Posted 10 years ago on May 13, 2013, 5:01 a.m. EST by orwellian
This content is user submitted and not an official statement
If you're interested, you can find it here: http://www.youtube.com/watch?v=O7zhwQA0utM
I'm an undergrad at Princeton University. I'm a writer and my roommate is a musician.
This started out as a project for a class of ours but sort of took a life of its own. It's a longform prose-poem accompanied by music, called "May Day." It takes place on May 1st 2012, when OWS held its big General Strike (which was way bigger in NYC than most media reported). The rallies are an important focal point for a story that has to do with the emotional journey of an unnamed protagonist as he walks from Hell's Kitchen to Chinatown over the course of the day.
A bit of context: I went to the rally myself and was surprised and moved at how massive it all was, particularly compared to NYC's usual May Day festivities. But I was also disappointed in a lot of ways. Part of it was the fact that the rally and march were hardly covered in national media; our own college newspaper, which sent me to cover it, only published my observations in greatly truncated form. Another part of it, though, was how different things seemed from Zuccotti Park and the "good old days," whatever those may have been. And while the piece isn't just about the rallies I think I've tried to do a good job -- a better job than any journalism I've read, at least -- of conveying the sense of what it was like to see New York lit red for a while, in all its emotional ambiguity. And of course my freaking genius roommate's music helps -- you should take a listen if only to feast your ears on that.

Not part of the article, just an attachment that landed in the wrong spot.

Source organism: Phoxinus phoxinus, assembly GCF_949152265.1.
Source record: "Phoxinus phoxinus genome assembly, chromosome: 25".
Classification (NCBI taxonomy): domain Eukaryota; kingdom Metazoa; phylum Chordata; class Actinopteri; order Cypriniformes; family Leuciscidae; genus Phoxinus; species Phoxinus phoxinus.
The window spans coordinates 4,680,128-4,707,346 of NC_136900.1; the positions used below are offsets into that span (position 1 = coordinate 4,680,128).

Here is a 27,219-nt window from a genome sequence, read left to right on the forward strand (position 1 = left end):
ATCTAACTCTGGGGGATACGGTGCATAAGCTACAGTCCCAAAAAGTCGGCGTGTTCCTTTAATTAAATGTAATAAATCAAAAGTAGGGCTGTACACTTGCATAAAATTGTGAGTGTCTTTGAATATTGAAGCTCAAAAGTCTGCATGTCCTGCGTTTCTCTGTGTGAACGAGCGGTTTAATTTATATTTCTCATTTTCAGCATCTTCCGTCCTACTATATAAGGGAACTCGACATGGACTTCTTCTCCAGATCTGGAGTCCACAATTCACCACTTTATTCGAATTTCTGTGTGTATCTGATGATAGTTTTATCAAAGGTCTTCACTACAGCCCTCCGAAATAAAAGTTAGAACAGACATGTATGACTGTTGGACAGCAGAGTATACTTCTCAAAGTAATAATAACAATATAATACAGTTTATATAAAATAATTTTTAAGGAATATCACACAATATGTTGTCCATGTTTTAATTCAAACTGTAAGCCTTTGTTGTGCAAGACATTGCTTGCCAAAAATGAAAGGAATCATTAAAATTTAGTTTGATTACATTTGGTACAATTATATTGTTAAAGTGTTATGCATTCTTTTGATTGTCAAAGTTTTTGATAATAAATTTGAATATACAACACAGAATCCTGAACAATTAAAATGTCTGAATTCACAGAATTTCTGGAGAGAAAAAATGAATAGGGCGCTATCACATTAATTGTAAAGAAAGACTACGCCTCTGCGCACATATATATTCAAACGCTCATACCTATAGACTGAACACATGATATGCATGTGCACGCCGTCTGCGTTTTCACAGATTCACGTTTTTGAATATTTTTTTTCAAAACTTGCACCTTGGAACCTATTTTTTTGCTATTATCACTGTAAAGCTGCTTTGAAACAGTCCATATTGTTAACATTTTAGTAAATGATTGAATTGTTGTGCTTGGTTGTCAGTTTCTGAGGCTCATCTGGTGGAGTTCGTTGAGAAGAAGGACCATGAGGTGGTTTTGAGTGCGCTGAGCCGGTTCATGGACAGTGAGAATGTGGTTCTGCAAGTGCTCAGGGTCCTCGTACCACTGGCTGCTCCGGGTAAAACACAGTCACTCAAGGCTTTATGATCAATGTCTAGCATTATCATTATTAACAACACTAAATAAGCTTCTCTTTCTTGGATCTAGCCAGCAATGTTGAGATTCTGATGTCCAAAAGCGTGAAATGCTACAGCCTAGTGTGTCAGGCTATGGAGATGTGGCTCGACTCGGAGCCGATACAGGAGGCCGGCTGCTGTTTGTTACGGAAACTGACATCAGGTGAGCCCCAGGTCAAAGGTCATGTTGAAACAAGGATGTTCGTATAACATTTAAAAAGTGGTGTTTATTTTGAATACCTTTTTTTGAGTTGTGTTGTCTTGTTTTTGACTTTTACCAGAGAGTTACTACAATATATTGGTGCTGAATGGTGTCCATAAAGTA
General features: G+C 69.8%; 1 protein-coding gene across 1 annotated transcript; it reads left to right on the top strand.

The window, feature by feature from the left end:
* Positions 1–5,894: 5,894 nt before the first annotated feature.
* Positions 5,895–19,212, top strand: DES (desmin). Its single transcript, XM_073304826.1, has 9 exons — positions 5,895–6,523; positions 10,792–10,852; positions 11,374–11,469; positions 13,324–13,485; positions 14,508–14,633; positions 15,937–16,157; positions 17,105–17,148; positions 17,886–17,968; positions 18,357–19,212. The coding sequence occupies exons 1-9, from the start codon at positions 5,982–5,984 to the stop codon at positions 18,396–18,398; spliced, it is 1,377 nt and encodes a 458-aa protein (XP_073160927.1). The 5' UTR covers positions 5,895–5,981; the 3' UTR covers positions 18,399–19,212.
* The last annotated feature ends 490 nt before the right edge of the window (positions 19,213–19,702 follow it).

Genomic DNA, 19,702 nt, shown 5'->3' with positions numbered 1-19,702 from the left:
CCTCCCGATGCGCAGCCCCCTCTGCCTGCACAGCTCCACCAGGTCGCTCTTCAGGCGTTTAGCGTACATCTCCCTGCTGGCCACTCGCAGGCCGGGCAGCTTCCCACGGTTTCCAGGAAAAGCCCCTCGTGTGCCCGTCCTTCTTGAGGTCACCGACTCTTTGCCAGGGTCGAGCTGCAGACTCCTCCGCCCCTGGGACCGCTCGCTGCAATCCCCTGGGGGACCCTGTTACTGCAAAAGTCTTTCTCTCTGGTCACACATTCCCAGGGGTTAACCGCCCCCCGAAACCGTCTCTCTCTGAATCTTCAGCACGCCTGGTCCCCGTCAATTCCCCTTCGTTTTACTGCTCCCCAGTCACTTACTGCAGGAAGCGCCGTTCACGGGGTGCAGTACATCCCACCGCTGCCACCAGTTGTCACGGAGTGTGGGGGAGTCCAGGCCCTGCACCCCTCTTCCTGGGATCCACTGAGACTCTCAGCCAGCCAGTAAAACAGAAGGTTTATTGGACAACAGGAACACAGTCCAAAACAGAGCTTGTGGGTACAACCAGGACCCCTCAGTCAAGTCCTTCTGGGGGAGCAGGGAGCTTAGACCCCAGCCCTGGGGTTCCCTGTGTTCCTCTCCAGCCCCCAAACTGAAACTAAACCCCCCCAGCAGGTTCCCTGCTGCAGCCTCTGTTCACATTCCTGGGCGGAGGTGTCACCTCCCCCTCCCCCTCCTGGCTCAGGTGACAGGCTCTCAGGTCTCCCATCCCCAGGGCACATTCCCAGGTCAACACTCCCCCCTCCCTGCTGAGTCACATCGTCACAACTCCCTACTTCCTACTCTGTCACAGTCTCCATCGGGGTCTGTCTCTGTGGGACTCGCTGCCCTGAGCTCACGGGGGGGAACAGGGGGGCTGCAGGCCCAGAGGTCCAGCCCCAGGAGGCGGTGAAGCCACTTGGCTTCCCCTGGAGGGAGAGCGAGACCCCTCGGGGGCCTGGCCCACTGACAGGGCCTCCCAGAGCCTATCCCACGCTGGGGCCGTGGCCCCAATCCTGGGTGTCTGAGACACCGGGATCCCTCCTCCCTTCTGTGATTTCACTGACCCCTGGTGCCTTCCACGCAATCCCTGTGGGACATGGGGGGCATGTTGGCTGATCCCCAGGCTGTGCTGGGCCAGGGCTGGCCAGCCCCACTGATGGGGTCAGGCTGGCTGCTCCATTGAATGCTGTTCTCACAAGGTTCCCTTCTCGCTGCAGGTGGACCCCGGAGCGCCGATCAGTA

Anyway it is a work of poetry, which is to say fiction, so it's not narrowly autobiographical or limited to what I did and saw. But art is about lying to convey a submerged truth, a truth that lurks beneath mere facts. So I can only hope that to that extent it's true to all of your experience.
It's a bit (!) long, so obviously it's not for light listening. But if any of you have some time to kill and like pretty words and pretty music, I'd be interested to get your feedback! And anyway it'd be a pleasant change of pace from the often grim conversation around here.